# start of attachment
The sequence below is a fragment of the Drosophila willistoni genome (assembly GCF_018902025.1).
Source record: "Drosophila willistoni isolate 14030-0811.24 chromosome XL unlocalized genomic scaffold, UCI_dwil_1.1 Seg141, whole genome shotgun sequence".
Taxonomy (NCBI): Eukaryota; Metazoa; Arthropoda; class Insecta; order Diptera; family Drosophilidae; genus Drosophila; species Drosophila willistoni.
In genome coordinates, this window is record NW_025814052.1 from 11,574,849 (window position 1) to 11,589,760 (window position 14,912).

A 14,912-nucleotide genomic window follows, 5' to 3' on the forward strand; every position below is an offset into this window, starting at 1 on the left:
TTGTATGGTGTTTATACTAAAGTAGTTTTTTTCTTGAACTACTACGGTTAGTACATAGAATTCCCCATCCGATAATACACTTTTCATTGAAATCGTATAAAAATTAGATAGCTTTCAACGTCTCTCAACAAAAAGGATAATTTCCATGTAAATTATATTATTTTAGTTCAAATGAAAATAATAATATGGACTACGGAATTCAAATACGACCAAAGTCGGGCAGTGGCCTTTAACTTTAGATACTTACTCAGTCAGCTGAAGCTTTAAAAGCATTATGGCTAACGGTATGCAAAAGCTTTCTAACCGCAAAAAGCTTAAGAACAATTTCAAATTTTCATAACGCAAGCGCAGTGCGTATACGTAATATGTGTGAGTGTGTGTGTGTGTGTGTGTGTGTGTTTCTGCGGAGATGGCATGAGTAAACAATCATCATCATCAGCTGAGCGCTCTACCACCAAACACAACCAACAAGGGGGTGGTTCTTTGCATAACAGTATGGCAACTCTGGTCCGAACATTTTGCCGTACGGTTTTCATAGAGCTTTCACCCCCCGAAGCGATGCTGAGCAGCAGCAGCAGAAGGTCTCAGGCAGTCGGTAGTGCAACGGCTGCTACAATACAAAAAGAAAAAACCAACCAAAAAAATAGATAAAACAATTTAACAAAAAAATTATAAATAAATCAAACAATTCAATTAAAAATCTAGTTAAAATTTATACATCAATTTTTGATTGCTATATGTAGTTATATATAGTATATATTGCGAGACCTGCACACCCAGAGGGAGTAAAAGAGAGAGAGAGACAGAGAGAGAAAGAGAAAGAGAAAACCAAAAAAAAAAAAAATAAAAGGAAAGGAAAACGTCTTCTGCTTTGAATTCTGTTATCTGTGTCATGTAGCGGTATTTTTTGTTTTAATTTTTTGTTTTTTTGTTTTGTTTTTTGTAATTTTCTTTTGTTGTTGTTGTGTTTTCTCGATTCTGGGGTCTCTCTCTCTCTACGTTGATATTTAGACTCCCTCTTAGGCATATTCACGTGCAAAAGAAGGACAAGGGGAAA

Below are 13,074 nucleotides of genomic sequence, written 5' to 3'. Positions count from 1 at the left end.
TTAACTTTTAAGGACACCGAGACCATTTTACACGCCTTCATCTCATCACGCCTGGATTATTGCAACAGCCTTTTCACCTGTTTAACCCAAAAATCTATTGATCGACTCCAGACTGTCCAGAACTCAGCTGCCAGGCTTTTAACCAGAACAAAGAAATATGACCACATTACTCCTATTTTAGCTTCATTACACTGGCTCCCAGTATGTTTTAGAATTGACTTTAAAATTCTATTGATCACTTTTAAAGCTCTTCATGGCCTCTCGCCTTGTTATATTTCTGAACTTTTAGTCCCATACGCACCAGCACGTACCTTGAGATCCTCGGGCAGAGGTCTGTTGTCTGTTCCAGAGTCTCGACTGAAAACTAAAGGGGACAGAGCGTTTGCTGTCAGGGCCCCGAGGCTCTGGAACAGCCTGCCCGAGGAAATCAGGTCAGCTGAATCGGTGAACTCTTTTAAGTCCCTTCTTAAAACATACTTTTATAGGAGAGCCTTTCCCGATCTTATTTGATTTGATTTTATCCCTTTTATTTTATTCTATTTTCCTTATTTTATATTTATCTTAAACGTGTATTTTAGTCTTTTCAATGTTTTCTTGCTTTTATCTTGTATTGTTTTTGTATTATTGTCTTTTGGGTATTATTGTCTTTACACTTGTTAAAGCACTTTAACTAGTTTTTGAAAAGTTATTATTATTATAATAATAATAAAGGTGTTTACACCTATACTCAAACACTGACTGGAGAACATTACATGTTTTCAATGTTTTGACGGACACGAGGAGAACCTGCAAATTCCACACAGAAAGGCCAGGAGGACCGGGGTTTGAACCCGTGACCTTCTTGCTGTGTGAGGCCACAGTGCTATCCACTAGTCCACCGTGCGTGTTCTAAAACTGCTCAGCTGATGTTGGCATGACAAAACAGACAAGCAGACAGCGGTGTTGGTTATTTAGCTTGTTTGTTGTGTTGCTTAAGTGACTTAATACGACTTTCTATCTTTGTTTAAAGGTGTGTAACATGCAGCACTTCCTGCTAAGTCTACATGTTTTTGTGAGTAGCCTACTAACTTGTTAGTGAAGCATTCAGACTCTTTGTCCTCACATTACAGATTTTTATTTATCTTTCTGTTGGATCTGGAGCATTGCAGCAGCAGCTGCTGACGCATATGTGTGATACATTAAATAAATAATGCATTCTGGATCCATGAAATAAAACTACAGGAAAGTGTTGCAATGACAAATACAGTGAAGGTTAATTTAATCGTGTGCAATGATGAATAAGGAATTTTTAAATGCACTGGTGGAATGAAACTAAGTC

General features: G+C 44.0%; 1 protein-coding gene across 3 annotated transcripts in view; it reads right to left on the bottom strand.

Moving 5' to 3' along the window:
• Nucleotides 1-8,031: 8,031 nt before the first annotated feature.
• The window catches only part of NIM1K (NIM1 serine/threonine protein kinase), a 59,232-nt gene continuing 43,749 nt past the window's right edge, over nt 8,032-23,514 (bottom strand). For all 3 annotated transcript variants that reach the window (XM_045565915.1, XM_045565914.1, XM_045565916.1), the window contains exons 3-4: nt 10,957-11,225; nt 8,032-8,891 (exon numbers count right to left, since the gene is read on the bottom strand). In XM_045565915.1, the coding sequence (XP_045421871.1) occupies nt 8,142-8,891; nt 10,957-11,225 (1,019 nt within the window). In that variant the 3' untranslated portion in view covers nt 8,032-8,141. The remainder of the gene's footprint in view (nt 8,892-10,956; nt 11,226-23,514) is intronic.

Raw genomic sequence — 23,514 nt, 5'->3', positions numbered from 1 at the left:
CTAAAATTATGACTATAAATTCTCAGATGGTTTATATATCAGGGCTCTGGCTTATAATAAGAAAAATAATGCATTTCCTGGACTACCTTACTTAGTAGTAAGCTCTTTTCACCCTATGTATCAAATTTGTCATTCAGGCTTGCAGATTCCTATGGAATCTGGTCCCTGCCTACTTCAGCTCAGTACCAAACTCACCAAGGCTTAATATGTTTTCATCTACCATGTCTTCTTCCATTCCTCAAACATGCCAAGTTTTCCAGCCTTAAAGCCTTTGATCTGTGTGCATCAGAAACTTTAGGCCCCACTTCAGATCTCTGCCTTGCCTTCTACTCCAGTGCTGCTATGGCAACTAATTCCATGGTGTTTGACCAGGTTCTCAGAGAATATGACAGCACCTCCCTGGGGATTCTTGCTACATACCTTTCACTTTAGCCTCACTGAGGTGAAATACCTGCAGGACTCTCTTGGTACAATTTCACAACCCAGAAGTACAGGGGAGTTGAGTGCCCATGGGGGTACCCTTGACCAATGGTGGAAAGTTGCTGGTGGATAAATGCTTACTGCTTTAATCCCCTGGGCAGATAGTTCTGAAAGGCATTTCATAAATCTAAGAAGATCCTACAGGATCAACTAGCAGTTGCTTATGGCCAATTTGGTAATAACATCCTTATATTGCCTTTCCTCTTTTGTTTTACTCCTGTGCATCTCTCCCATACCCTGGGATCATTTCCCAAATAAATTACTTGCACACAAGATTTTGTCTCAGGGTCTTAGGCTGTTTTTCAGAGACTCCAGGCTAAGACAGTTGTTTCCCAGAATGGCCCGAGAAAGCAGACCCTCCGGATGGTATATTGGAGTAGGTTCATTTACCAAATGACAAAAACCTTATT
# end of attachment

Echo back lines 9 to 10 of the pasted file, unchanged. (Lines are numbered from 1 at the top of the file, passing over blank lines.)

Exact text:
General features: G+C 44.0%; 1 protein-coding gene across 3 annotated transcripts in view; it reads right to left on the bottom strand.

Moving 5' to 3' along the window: